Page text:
These just illustrate a few of the many benefits of OOP. In this section, we covered an introduction to OOP. We learned that objects have states and behaviors. Now we’re going to focus on how we can implement this concept of how OOP is implemented in Java.

Classes and Instances

Let’s go back to the car analogy. A car of a particular make and model is made in a factory in an assembly line and they all come out to be the same initially. Then they’re sold off to customers who may use them very frequently or very infrequently. After they’re sold, now each car might have a different number of miles on it, a different type of brake fluid, or even a different color!

We can shift this conceptual analogy to a more concrete analogy in Java using classes. A class is a blueprint for a conceptual object. Think of it like the car specifications given to the factory. In Java, we use a class to define all of the states and behaviors an object can have.

An instance is a realization of a class. For example, suppose we have a car variable called bobsCar . This variable might have started out the same as danielsCar , but, after some time in the program, they might have a different state.

For the next few sections, we’re going to be referring to this following Car class. We’ll be looking at all of the components of this class, and, by the end, we’ll know everything there is to know about the Car class, as well as how to create an instance of it and actually use it!

Primitive and Reference Types

Several times in this text, I’ve made the point that something only applies to “primitive types” for example. Since we’re going to be looking into OOP, this section is going to look at what’s actually going on under the hood with our computer’s memory when we’re writing our program. We can imagine our computer’s member to be a giant table of little cells that have addresses and values.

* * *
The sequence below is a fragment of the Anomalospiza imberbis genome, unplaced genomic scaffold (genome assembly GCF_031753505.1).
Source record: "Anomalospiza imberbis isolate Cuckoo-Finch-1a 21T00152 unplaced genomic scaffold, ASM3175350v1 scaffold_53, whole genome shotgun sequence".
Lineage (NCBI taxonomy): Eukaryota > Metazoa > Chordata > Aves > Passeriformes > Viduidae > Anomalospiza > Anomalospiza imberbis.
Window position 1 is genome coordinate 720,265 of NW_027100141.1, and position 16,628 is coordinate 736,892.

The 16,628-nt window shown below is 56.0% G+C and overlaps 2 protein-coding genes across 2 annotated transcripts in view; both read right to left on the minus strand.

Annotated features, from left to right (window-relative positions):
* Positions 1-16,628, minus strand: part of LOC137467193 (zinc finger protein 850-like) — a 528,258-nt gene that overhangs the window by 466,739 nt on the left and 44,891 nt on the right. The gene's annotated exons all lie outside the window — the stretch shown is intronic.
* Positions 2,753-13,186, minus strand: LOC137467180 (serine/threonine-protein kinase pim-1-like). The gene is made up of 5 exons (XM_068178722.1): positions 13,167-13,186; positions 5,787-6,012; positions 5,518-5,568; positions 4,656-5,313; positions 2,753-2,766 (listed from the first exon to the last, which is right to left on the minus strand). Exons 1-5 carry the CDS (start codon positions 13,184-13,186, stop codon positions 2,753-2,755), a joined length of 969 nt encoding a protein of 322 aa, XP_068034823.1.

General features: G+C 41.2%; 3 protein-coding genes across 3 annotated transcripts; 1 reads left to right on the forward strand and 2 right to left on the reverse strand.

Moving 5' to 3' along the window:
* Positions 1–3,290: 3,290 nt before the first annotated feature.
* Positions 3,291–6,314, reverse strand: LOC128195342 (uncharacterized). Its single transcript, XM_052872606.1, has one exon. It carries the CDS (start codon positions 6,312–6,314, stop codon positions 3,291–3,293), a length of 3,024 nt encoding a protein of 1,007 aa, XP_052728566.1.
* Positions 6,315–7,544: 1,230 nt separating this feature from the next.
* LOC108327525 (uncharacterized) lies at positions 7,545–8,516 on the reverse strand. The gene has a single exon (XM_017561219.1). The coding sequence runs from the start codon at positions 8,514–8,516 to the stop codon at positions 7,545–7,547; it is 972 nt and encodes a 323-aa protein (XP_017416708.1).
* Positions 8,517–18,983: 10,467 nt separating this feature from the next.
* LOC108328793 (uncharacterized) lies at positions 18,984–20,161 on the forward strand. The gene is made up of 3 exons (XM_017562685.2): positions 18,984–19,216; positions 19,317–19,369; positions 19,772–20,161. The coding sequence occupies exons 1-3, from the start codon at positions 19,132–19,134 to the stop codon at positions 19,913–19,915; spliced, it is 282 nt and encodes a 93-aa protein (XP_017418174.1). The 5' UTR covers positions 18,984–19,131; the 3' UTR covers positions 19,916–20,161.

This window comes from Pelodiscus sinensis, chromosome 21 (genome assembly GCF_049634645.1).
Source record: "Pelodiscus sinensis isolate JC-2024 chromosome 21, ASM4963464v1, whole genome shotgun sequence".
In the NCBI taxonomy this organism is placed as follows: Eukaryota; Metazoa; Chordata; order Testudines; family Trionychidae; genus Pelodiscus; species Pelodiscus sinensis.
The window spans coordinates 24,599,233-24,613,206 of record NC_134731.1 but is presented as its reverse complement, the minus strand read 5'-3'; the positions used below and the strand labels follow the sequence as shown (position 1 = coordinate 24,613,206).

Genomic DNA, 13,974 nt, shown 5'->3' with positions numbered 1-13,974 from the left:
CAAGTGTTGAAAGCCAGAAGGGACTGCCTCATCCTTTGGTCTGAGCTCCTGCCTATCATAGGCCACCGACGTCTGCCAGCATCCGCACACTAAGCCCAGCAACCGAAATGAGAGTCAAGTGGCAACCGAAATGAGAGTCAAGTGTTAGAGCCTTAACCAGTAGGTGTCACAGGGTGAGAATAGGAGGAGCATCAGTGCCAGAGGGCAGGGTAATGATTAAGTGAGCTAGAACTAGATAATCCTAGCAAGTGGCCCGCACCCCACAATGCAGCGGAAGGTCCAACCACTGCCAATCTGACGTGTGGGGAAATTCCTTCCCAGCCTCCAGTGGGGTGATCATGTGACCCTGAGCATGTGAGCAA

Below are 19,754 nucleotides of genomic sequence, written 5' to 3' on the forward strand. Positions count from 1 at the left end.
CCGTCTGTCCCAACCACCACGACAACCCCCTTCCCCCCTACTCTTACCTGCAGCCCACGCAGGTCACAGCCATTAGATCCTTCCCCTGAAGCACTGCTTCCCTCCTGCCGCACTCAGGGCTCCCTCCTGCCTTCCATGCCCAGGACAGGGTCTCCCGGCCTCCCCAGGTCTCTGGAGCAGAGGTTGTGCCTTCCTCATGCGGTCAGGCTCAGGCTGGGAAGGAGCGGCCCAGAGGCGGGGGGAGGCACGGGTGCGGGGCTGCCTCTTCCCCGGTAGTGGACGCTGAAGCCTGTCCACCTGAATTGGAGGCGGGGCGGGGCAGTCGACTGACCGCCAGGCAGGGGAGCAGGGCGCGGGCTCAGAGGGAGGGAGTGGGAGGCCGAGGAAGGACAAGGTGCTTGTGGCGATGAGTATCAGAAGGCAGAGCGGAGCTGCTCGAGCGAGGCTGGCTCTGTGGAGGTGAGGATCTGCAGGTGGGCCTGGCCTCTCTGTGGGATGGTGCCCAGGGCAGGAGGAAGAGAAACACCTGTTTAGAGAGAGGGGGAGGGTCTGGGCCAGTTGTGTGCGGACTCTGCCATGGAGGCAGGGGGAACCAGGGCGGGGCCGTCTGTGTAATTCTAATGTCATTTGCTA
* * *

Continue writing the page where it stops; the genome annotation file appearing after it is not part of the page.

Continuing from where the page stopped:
java Reference-Types

As we see above, a primitive type is one whose value is stored directly in some block of memory. On the other hand, a reference type is one that has a pointer to another block of memory. A pointer is essentially a variable that holds the address of some other block of memory. In Java, any class is a reference type and the primitive types are the ints, booleans, chars, and other types of variables discussed in the variable type section.


This is significant because, depending on the kind of type, different operators and modifiers have a different effect. For example, remember back to the operators section. I said that the assignment operator, for primitive types, sets the value of one side to that of the other. However, for reference types, it creates an alias to the same block of memory. An alias is just another name for something. That means two variables now point to the same block of memory: changing one variable will alter the memory and any alias will do the same thing. This usually results in dangerous situations where we don’t know what is changing a variable might do to other alias. Imagine using a backup program having dangerous aliasing that just overwrites every backup with the most current one!